The Apiary Journal

Preparing For Your New Nuc

- All About Honeybees - by Bees for Business

Getting your first nucleus (nuc) of bees can be an exciting and memorable occasion. We’ve put together this short checklist to make bringing home your bees as stress-free and enjoyable as possible.

You’re going to need to make sure you have a few things in place before collecting your nuc:

Prepare the Place – bees can only be moved very short distances (3 feet maximum at a time) or very long distances (more than 3 miles), so wherever it is that you want your beehive to end up, that’s where you are going to place your nucleus. Make sure the ground is level and you have in place something to place the nucleus onto, away from the floor. A concrete paving slab, recycled car tyre or beehive stand are all ideal.

 

 

 

You’ll be collecting your nuc either very early in the morning or later in the evening, to ensure that all of the flying bees are back inside the nuc. When you get back to the place that your bees are going to remain and have safely placed it in position, slide the disc blocking the entrance to the completely open quarter, allowing your bees to fly.

Check that the bees have some sugar syrup in the nuc to last them the next couple of days. Allow the bees to settle for 24 – 48 hours and orientate themselves to their new surroundings.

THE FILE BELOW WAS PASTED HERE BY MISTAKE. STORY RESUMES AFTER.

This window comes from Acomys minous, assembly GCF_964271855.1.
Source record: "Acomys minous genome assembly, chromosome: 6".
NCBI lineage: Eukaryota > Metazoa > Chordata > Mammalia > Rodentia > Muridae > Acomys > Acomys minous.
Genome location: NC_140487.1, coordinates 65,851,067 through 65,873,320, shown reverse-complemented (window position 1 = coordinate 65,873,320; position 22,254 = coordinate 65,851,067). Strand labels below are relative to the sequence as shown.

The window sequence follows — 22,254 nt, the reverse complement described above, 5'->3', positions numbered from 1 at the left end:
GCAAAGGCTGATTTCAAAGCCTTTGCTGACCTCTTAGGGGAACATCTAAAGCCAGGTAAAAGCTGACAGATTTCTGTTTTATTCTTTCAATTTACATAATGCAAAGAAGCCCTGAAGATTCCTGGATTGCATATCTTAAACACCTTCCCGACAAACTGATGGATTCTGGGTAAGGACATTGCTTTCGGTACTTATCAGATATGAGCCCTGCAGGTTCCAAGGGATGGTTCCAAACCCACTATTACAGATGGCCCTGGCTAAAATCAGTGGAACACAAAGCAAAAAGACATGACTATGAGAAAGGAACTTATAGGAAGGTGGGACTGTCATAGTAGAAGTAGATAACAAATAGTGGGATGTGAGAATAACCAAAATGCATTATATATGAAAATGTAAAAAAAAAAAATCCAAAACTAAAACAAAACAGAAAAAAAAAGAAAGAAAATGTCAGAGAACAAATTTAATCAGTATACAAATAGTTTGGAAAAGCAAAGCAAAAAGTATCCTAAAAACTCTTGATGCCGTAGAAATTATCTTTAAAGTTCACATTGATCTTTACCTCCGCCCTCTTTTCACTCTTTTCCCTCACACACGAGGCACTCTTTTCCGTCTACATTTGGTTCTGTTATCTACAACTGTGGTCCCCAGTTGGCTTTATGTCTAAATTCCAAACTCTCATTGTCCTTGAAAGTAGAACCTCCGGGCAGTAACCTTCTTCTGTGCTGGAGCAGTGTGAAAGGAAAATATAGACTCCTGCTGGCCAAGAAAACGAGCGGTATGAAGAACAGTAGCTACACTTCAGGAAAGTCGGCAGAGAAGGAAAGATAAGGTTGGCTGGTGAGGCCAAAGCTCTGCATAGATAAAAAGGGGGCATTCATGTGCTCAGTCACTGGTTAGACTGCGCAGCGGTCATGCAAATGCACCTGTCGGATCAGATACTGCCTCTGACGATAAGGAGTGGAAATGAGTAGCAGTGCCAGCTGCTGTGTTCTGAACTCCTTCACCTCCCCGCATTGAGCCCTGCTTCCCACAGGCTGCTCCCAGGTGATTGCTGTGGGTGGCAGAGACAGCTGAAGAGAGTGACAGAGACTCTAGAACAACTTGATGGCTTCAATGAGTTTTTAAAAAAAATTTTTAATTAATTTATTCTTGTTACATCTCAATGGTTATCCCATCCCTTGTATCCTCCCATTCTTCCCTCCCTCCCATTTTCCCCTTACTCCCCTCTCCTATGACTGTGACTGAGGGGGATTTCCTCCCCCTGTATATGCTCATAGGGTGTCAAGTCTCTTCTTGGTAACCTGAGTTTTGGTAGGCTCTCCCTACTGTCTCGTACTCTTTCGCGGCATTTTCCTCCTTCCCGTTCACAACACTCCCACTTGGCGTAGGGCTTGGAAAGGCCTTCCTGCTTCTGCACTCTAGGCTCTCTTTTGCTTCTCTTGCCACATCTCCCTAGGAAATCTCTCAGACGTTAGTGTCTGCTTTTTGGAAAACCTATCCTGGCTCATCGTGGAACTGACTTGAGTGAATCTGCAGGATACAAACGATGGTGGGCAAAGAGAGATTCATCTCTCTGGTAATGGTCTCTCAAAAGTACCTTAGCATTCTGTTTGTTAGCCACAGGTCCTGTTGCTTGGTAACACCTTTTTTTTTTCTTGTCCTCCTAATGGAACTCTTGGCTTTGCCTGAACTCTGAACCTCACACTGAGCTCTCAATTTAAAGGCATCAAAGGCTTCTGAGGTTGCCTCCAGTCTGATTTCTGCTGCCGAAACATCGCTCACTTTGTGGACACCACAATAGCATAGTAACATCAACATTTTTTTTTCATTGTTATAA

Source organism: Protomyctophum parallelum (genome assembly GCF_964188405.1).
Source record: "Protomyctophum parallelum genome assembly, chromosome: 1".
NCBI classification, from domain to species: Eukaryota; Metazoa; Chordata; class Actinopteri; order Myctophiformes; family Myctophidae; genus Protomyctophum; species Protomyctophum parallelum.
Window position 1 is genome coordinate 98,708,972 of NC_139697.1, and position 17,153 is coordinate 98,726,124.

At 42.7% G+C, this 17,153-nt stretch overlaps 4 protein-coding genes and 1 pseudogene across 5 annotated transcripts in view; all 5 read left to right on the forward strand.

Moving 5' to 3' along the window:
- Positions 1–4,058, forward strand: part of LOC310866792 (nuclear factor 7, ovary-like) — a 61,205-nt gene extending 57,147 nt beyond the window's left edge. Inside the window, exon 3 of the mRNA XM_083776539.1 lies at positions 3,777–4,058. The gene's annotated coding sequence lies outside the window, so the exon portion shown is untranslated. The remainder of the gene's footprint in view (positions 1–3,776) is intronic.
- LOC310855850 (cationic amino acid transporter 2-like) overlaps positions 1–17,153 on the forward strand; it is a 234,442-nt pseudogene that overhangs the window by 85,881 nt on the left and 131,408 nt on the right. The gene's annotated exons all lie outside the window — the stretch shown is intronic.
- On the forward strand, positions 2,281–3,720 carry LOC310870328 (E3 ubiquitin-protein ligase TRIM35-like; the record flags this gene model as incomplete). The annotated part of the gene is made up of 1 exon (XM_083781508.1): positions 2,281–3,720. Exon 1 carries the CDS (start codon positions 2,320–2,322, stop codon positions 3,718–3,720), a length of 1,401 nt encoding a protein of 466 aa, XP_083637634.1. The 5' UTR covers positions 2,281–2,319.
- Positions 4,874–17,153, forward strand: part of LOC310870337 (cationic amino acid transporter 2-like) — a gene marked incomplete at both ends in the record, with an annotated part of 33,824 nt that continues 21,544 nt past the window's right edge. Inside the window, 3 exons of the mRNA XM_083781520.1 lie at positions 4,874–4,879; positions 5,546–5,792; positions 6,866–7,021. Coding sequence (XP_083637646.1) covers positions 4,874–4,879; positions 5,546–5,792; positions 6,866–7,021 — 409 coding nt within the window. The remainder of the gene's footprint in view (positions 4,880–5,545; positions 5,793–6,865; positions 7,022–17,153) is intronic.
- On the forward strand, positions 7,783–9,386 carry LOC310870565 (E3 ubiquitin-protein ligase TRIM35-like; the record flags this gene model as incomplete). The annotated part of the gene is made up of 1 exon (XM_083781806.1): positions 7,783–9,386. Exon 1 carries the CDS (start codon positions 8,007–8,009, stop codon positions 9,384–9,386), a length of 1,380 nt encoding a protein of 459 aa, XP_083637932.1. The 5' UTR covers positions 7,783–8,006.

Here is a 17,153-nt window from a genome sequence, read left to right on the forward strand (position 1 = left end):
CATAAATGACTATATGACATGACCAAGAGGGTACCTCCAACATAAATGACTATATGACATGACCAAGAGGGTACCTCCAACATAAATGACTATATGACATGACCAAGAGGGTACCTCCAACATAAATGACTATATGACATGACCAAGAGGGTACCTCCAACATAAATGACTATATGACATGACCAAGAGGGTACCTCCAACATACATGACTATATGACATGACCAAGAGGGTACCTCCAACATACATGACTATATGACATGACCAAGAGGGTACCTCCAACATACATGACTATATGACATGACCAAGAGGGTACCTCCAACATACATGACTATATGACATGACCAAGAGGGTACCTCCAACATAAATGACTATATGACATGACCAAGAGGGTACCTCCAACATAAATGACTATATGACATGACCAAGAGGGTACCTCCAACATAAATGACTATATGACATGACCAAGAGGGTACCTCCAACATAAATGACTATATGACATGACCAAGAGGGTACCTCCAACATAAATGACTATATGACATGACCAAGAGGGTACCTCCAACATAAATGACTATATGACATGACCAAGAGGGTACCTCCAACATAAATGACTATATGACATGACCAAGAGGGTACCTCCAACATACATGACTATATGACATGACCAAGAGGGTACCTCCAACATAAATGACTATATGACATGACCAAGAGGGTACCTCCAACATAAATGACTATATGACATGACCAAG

Providing your nuc is strong and well established, on the next available warm (above 14 degrees celsius), sunny day, you can transfer the bees to their new hive.

One by one, remove the frames from the nuc, placing them carefully into the hive, checking each frame so you can ensure you are also moving the queen across.

Place a frame of foundation at the front of the new hive, then each of the 5 or 6 frames from your nuc and then fill the remainder of the hive up with foundations frames. Place the crown board on top, with one of the holes uncovered, over which you can place your feeder, filled with sugar syrup so your bees have plenty of readily available food to help them grow and to build out the frames of foundation without using up essential stores of collected food.

By placing a bucket or top feeder on top pf the crown board, the roof won’t now fit over the top of the hive, so you’ll need to place something around the bucket/feeder to build up that space. We use a super with the frames removed, or an empty brood box.

Replace the roof and leave them for a week to settle, checking the sugar syrup level every few days to ensure they have sufficient food. After a week to ten days in their new hive you can begin your regular inspections.

 

Leave a Comment